If you're interested in turning all your physical files into neat, well-organized digital documents, congratulations--you're on a path that's sure to deliver all kinds of benefits. However, as you do your research, you're likely to come across two terms: scanning and digitizing. The truth is that, while often used interchangeably, these terms mean separate things--and knowing the difference is key.
Scanning has been around for a while now. It's not exactly old news, but neither is it the biggest, most exciting advancement in the world of office documents.
Maybe that's because, as a solution, scanning is a little simplistic. It requires the use of a scanner or multifunction device to get the job done, and from there, it's just what the name suggests: You put a document or photograph on the machine, and it essentially takes a picture, saving this image to your device.
Unfortunately, just like any other image, scanned files are a little disappointing. They can't be edited, searched, or manipulated, and they're far less functional than many companies need. However, if it's static images you're looking for, scanning nonetheless represents an important step forward from physical files.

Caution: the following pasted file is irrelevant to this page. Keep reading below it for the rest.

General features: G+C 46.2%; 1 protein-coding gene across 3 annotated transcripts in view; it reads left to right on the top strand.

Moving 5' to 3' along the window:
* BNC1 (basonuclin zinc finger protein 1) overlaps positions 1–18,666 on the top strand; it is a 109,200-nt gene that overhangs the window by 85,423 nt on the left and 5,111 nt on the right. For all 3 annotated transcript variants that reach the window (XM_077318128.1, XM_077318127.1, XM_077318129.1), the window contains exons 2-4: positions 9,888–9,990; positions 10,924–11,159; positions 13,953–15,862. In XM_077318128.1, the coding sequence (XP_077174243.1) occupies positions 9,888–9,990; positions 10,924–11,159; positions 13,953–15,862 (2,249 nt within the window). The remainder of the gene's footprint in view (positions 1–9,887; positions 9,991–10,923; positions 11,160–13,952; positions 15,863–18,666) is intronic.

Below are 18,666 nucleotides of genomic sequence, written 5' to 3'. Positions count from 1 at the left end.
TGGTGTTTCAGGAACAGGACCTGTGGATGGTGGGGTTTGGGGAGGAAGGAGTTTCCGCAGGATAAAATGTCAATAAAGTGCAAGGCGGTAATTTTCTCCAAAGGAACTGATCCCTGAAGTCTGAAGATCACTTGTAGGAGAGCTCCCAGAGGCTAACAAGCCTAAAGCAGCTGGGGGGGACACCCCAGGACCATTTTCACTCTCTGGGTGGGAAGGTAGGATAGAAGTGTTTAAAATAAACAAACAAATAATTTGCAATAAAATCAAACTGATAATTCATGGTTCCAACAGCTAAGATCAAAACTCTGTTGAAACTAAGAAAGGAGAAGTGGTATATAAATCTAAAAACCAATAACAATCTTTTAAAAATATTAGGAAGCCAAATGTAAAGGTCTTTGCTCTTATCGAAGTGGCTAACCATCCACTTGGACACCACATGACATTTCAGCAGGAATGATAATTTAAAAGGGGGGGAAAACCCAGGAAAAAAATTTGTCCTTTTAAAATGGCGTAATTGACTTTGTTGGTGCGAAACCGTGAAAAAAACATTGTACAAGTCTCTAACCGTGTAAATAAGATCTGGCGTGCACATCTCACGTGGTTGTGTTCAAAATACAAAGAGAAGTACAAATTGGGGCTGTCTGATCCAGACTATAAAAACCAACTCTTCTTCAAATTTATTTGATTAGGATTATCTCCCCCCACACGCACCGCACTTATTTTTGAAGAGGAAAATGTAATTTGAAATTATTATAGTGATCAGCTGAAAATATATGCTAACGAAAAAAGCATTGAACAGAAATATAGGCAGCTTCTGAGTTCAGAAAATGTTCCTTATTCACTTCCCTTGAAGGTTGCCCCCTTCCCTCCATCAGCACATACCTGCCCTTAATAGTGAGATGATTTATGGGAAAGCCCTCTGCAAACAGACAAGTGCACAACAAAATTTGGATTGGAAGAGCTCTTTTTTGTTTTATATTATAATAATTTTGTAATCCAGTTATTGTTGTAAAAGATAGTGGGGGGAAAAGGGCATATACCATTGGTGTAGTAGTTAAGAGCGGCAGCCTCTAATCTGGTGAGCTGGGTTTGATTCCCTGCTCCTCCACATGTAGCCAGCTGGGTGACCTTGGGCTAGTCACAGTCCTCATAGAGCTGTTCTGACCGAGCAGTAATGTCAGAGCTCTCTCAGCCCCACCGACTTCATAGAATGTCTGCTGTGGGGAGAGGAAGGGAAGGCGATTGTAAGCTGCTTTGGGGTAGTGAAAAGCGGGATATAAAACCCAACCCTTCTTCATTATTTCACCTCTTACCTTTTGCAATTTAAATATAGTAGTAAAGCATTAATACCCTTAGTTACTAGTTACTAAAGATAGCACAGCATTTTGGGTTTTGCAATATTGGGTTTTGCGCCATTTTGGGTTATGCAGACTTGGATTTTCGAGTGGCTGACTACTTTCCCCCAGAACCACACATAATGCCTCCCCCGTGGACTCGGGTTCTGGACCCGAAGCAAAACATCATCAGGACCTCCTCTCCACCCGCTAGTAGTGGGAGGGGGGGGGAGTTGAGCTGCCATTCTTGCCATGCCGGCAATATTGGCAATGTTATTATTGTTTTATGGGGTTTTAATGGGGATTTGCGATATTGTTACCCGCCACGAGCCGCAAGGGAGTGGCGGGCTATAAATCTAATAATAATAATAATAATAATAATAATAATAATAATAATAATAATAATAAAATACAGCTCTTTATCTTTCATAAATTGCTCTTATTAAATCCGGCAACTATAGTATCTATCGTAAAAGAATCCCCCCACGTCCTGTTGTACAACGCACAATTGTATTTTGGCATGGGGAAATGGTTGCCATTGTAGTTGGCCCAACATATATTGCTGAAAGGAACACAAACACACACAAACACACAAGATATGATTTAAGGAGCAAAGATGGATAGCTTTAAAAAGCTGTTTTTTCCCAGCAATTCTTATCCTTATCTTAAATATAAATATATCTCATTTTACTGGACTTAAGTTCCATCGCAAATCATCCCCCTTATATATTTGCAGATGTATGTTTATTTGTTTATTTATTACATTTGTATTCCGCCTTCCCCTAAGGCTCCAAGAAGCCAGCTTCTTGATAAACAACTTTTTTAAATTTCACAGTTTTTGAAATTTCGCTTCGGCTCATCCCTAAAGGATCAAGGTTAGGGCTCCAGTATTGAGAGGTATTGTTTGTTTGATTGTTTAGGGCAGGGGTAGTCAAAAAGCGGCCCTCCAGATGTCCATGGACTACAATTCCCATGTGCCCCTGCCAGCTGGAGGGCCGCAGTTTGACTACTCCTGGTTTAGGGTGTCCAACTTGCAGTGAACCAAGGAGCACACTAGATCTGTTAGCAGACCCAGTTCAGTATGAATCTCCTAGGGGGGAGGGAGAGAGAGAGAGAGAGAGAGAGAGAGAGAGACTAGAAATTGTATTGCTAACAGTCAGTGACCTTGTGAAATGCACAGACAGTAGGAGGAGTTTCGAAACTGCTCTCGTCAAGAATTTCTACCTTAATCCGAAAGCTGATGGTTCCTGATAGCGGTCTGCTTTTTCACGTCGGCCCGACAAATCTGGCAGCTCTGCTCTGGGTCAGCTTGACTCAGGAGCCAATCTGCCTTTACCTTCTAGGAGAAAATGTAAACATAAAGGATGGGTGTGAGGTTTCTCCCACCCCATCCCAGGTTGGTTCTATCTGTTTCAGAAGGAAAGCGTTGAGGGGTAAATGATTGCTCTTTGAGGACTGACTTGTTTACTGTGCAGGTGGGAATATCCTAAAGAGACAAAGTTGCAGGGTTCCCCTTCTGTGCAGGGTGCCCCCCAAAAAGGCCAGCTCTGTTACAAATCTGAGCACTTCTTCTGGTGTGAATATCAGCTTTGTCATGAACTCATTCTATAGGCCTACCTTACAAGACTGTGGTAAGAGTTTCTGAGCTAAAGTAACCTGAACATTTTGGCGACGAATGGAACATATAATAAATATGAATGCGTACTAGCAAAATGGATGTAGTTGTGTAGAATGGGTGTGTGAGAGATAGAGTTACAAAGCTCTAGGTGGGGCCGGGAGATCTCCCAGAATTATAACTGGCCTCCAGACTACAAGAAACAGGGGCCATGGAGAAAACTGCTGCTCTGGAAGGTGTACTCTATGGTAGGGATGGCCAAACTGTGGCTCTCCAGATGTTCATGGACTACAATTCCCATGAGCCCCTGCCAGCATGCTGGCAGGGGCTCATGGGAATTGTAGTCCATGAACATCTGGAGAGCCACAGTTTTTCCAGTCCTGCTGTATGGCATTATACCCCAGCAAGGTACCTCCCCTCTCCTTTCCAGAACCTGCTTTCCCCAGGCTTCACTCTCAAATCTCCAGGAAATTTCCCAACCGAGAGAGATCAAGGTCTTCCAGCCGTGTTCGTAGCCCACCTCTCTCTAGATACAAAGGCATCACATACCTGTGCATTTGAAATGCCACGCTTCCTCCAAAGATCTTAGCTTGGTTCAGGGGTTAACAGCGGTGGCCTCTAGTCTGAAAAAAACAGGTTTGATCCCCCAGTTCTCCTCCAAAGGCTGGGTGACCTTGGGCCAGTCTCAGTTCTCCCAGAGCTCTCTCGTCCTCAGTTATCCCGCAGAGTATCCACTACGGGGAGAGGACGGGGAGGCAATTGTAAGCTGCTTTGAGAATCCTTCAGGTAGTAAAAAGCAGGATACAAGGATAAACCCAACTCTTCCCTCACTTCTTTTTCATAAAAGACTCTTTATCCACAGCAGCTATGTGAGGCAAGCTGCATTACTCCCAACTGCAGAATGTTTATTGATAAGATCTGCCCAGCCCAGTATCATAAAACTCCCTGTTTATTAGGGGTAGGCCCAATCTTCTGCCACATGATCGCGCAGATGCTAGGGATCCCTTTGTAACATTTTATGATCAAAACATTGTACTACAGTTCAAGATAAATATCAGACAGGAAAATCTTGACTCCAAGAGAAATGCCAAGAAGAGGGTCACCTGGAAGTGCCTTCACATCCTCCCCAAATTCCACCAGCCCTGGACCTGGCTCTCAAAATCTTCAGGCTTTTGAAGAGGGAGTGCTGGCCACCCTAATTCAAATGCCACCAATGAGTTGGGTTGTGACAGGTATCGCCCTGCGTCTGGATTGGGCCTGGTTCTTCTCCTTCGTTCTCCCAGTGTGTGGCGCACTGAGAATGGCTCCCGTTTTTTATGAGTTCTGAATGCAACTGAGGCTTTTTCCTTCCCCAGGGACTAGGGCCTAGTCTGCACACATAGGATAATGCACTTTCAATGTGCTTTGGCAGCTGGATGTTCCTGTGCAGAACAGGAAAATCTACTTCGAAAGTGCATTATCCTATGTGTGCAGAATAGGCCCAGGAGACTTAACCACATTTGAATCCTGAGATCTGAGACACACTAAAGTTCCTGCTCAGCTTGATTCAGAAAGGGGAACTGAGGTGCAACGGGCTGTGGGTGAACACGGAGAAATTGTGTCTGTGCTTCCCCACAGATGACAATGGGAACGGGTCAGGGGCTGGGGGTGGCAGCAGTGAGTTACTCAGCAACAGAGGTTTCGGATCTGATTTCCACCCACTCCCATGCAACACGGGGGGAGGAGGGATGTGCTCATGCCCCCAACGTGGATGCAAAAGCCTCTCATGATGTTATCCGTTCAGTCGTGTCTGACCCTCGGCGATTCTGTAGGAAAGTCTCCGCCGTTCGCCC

Digitizing is where the real magic happens. It still requires the use of a scanner or multifunction device, but this time, there's a bit of extra work behind the scenes.
The machine uses more advanced technology--often, OCR or optical character recognition--to read the text or handwriting on the document. Then, by comparing the figures to a database of shapes, the machine translates the content on the physical file into a digital format--and voila, you have a digitized document that can be edited, searched, and shared to your heart's content.
The benefits of digitizing are almost countless and can include:
Increased efficiency: When documents are digitized, they're much easier to access and update as necessary, minimizing wasted time.
Better communication: Need a file ASAP? Digitized documents can be shared from just about anywhere, making them the modern worker's best friend.
Reliable security: Physical files are tricky to protect. Once digitized, they can live comfortably behind firewalls, passwords, and other security solutions.
In conclusion, while scanning and digitizing are both useful solutions, digitizing is often the best path for business needs. However, both require the help of a scanner--so your first step is clear.
Contact us today to kick off your digitizing (or scanning) journey!